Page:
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U.S. House try best bet for Angelle, LA GOP chances

Author of columns that appear next to mine in his newspapers, publisher Sam Hanna has an interesting review of the future of perhaps another gubernatorial contender, or even Senate contender, as Louisiana’s campaign cycle gets going.

While other candidates for the state’s top office, such as state Rep. John Bel Edwards, Lt. Gov. Jay Dardenne, and now the latest Treasurer John Kennedy, have admitted if not volunteered interest in the job, and Sen. David Vitter allows speculation of his interest in it to run rampant, Public Service Commissioner Scott Angelle, as Hanna demonstrates by his piece, gets mentioned as a possibility but never himself addresses the subject. As a candidate who has won as both a Democrat and Republican from the local to state level, Angelle has shown broad electable appeal and has done little on the issues to disqualify him from getting conservative support in a right-of-center state.

The coy Vitter would be the favorite were he to announce, given his strong conservative support among both the principled and populist winds of the party that would eat at the populist’s Kennedy’s support, that has led no other principled conservative to contest to this point, and would leave too little left over for the moderate conservative Dardenne with the liberal Edwards in the race. Angelle could take support further from Dardenne but he also could gather principled conservative support that otherwise would coalesce around Vitter.


Meeting hypocritically pans diversity from free inquiry

Ironically, even though the Botanical Society of America’s annual conference ongoing in New Orleans this week assigns itself the tagline “Diversity!” the annual event's contents make clear that the group countenances no diversity when it comes to actual free inquiry.

It also provides more evidence of the decidedly anti-intellectual strain increasing its infestation of the academy in America, and not just because it devoted one of its several symposia slots to the burning plant-related issue of “Yes Bobby, evolution is real!” That specific meeting devoted itself to “railing against and ridiculing” the Louisiana Education Science Act, for which I’m sure the taxpayers footing the bill for university-related attendees were glad to have funded this politicized spleen venting.

This whining and moaning became a triumph of emotion over reason, because the law does nothing that its accusers allege. It mandates that Louisiana science educators should make maximal efforts to induce critical thinking into their classrooms. As anybody who cares to read the statute itself can observe, it does not in any way make obligatory the teaching of creationism, as its febrile critics maintain.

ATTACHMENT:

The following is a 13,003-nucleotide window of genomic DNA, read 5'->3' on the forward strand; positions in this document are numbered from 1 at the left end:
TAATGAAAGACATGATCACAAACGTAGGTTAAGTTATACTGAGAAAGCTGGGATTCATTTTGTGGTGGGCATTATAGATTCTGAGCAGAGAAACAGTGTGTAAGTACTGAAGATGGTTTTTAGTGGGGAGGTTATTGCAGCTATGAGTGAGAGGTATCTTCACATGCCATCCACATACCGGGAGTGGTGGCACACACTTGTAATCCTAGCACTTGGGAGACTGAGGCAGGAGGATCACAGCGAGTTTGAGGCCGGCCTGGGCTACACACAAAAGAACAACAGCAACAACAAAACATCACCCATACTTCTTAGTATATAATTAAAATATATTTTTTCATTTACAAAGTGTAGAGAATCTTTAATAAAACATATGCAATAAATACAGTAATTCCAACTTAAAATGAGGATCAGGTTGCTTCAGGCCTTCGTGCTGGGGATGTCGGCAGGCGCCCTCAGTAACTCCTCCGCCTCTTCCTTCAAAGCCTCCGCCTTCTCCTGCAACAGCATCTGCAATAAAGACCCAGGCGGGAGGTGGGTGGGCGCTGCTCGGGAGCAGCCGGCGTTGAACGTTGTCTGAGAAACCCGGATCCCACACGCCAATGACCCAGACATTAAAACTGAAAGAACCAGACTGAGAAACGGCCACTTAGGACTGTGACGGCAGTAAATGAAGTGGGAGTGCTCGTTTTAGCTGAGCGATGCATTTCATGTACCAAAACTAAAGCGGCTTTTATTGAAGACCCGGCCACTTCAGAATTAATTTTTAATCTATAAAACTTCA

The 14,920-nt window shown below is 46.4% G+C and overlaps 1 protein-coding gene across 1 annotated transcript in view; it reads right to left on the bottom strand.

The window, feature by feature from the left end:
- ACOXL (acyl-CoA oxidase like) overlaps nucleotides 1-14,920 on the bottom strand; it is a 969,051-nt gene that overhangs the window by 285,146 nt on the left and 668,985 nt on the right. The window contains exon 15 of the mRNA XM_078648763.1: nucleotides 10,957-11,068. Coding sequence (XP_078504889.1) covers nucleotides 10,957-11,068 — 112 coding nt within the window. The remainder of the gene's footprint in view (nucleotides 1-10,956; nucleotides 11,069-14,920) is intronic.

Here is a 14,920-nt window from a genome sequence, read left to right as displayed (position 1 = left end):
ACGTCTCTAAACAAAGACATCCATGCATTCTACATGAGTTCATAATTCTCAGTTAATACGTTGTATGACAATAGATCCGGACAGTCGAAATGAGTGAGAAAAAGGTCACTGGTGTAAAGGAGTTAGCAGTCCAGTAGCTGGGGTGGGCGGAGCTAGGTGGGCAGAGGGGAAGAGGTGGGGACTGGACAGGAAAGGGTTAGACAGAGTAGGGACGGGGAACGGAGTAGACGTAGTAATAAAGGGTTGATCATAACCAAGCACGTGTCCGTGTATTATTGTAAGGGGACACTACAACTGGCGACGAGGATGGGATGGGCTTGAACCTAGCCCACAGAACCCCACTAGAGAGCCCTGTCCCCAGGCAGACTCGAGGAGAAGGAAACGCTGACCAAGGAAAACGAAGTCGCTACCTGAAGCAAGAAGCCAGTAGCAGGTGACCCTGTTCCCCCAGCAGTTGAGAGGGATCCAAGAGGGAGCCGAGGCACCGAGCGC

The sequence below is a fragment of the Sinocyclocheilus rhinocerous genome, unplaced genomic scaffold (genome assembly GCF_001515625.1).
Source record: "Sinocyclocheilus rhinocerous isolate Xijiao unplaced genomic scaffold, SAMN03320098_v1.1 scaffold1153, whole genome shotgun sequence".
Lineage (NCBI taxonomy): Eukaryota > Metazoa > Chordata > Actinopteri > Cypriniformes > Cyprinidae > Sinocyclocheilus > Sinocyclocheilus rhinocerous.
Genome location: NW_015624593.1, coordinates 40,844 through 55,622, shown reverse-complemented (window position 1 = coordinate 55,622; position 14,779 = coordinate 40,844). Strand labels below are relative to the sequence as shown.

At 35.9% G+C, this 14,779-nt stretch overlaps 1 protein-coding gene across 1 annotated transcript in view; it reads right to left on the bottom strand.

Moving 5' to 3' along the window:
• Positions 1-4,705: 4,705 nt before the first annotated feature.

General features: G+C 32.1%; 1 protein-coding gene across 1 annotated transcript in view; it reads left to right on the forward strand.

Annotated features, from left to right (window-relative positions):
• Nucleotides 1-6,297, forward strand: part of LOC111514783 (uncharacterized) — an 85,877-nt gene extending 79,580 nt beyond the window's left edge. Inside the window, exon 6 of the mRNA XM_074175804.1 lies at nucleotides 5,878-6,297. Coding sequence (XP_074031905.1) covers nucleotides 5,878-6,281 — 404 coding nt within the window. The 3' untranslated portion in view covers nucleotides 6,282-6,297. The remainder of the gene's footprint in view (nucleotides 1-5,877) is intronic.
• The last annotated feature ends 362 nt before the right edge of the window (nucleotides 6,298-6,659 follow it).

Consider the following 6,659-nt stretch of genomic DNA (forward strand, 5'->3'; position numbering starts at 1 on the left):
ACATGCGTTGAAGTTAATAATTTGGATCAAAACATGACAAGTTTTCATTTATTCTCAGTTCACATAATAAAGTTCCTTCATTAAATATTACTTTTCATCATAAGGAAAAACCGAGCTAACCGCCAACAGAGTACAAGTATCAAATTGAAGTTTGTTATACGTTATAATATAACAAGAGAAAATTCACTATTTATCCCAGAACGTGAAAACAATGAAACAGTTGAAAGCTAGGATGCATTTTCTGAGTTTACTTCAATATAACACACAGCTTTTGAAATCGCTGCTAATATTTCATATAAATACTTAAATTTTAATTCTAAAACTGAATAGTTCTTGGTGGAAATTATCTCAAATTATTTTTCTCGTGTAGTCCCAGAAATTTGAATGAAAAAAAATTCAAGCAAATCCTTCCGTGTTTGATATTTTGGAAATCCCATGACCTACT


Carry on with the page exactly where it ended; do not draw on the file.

Suit without merit reminds of wages of fiscal straitjacket

A lawsuit filed over 2012 legislative act may not win on its merits, but it should provide a push again to reform Louisiana’s inefficient fiscal structure.

The Louisiana Probation and Parole Officers Association filed suit to negate Act 597 from 2012, better known as the “funds sweep” bill from that year. In it, $3.8 million is transferred from the Adult Probation and Parole Officer Retirement Fund, created in 2009 to enable a potential method to enhance benefits for probation and parole officers. By statute, money has been collected from non-incarcerated individuals under penal supervision from fiscal year 2010 on, $65 an open case, to fund this.

Sweeps occur when undedicated monies do not match the desired level of spending by legislators. There are over 300 dedicated funding streams existing, with only a very few (and growing slowly in number) protected constitutionally from having funds taken from them. The problem occurs when the amount of money pouring in to the funds exceeds the genuine need for the function defined under statute, when ranked relatively by legislators to all other state needs. This creates surplus funds while other more important priorities otherwise would go under-funded if funded at all. The sweeps correct this statutorily-created straitjacket.


Politicized LA board subverts accountability, responsibility

The irony, of course, is that a body created presumably for nonpolitical functions acted in a very political way, all the while deluding itself into thinking it is serving a democratic system that its very actions subvert.

Last week, the Southeast Louisiana Flood Protection Authority-East filed suit against dozens of extraction companies to scoop money from them to fund its activities – never mind, naturally, that the majority owners of them directly or indirectly are millions of small investors and they and consumers would pay for any such transferring. The suit claims that exploration for decades has caused a greater magnitude of flooding, impaired levees, and culminated in breach of contract for insufficient restoration actions. Damages awarded could run into the billions of dollars if it succeeds.

The Authority candidly admits that it fears it doesn’t have money to fund its ambitious flood protection ideas and so wants to grab some. The Gov. Bobby Jindal Administration, from where approval from the governor which must be given (even as the Authority claims a novel status within state government that obviates that) for a suit to proceed, has expressed opposition and at the Authority’s next meeting will lay out the consequences of its going rogue.